SDS Updates

Bjorn Leines’ Hump Day Interview


Our friends over at Yobeat caught up with Bjorn recently to talk with him about his season, Celtek, how Internet killed the video star and more. Take a second and check it all out below….

Interview by Brooke Geery

While two broken arms have him laid up in the Minnesota backwoods right now, Bjorn Leines is using his downtime wisely. He was among the group of snowboarders in the Wasatch Equality, who joined forces to file a lawsuit against Alta last week, demanding for equal rights for all. And while we didn’t learn about it til after this interview was done, it doesn’t surprise us in the least. Bjorn is driven to promote snowboarding however he can. That’s what he’s been doing since he discovered it was easier than skateboarding way back when, and he’s showing no signs of slowing down. Injuries be damned.

Photo: Phillip Kammerer

How did you break your wrists?

I have one broken wrist and my other arm is broken. I ate shit on New Years Eve and got in this predicament. We were filming in Minnesota, we’re making a project this year called Nothing to Prove. We had a crew in town, Aaron Bittner, Johnny Lazz and a couple other homies and we were set up to hit this water tower feature – it was a quarter pipe up a water tower. I hit it one time and went up about 10 feet, so I was like, alright, I guess I’d better just send it. I took a lot of speed and went up to where I wanted it, aired up 25 feet to where the water tower went vertical. I slipped out and came down headfirst on the backside of the water tower, slammed off the van door and pile-drove into the ground. Took it on my wrists basically. Interesting way to ring in the new year.

Was that your plan for this year? Working on Nothing to Prove?

Yeah, we’re still going forward with it. We got a good start on it in December and the guys are out filming for it. It’s a team project, just Celtek riders who are down, and I’m only gonna be out for a month and a half.

Only a month and a half?

Well, you know, they said like 8 weeks or 10 weeks but I’m saying 6 weeks (laughs)

Are you getting sick of hurting yourself snowboarding yet?

Not really. I mean it’s only been these last couple of years I’ve had these bad injuries. I’ve been pretty lucky and I just love it too much.

Photo: Phillip Kammerer

According to the internet 2009/10 was a big year for you. You even had a Hump Day. What have you been doing since then?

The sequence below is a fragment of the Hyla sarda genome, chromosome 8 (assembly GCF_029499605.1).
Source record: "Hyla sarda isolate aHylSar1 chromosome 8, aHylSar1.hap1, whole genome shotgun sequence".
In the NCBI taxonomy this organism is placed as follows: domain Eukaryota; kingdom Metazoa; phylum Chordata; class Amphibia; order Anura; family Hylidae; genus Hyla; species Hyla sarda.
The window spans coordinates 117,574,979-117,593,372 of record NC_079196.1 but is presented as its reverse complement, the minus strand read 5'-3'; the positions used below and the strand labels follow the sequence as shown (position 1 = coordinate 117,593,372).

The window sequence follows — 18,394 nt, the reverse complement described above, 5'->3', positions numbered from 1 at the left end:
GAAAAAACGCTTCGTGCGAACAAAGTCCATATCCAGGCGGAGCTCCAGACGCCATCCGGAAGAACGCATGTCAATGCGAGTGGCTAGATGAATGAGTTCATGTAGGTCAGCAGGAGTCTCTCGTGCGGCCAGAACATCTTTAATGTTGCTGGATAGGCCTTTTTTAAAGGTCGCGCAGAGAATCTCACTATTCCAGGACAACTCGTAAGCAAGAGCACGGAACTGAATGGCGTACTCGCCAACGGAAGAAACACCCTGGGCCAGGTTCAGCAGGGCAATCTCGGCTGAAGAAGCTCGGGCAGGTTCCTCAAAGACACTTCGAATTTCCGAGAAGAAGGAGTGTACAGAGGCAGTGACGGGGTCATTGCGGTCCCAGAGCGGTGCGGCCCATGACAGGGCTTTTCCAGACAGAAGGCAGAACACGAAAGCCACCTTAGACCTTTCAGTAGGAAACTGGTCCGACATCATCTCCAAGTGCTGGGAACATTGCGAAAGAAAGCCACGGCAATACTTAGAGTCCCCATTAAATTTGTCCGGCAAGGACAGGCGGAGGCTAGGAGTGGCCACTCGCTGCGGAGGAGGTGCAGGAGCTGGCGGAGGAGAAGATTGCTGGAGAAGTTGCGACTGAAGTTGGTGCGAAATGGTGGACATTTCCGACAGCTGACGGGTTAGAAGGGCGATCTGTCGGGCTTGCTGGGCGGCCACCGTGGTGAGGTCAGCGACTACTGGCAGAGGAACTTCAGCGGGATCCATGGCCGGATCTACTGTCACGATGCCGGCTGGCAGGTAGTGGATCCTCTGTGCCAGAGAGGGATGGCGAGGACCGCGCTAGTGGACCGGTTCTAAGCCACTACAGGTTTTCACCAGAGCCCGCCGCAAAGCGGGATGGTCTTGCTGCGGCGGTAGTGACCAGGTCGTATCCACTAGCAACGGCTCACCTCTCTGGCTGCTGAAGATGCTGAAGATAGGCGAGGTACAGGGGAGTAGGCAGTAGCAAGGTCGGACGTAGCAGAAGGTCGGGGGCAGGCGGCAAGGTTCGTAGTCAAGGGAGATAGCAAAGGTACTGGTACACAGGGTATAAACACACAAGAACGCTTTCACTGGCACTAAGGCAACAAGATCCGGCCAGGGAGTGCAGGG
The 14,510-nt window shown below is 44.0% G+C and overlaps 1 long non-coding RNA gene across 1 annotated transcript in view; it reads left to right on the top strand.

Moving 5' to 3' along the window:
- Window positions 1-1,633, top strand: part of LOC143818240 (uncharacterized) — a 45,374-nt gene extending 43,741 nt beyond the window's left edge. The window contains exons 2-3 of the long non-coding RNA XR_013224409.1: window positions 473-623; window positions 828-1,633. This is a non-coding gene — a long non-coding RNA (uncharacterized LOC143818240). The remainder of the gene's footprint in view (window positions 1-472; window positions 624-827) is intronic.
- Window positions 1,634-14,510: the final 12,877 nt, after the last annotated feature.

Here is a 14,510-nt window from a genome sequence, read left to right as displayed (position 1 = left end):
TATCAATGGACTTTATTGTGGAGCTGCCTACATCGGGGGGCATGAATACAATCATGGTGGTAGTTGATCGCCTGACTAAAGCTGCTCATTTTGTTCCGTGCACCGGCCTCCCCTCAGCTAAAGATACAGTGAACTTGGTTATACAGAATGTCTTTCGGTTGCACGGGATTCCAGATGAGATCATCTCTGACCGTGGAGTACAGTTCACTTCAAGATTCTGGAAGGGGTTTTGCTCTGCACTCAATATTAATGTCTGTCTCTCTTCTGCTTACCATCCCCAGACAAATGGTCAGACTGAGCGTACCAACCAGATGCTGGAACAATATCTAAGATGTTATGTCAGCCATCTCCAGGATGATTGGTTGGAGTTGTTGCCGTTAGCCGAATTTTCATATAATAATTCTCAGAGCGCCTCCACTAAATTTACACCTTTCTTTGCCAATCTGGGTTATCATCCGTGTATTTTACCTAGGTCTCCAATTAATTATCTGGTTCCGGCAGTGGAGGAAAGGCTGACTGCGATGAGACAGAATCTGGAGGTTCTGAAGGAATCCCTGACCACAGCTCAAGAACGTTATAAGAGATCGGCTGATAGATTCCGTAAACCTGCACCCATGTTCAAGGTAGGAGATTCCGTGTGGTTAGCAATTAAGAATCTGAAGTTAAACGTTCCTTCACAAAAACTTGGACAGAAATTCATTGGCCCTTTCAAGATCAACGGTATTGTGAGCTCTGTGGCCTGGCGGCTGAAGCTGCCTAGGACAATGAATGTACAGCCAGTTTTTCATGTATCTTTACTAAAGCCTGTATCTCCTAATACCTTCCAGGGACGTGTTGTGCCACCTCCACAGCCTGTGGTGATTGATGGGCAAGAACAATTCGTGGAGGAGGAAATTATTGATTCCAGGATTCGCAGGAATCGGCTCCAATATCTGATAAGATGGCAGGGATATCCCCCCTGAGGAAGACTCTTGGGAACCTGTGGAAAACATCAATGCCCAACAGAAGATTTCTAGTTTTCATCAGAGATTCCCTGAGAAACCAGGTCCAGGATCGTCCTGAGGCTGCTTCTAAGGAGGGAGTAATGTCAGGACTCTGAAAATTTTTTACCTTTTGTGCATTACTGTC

I signed on with Dye optics, I kinda helped them build their team over the last three years. Basically hand picked the guys and helped the develop their products. Just been working with Rome, I have some signature products with them as well. Last season Rome made the 12 Months Project I went and did a lot of that. Just traveling around filming. I’ve been riding a lot with Dan Brisse the last couple years.

Is it scary riding with Dan Brisse? I feel like you could see him die at any moment.

Brisse, you know there’s a risk factor, but he’s pretty calculated about how he goes about minimizing the risk. Sure, if you catch your edge before the take off and fall a couple stories you can land on your head and die. Nature of the beast. But if you don’t scare yourself a little bit… it’s the point when your adrenaline’s pumping and you feel like you can overcome it and do it, that’s what I really enjoy.

How do you motivate yourself to jump off a building? I’ve never had that urge. At all.

For me, I just think of skateboarding and my snowboarding I try to visualize first what I want to do in my head. I grew up skateboarding and just got into snowboarding because it was easier, and I loved it, but that gives me a lot of motivation. Thinking about snowboarding like skateboarding and trying to emulate that. When I’m on top of a building and I’m confident I can do it, you just kinda do it. You just go for it.

Photo: Mike Paddock

I have a theory skateboarding is what divides the kooks from the non kooks. How do you feel about snowboarders who don’t skateboard?

Good theory. It’s kinda odd to me because they’re just so similar. Like, Brisse for example, he doesn’t skateboard but he snowboards at a really high level. You can kinda tell the guys that do skateboard. They just seem to be more meticulous about how they go about things and just have better style. But there’s a lot of rippers out there that don’t skateboard. It’s kinda surprising.

Is Celtek still pushing a skate program?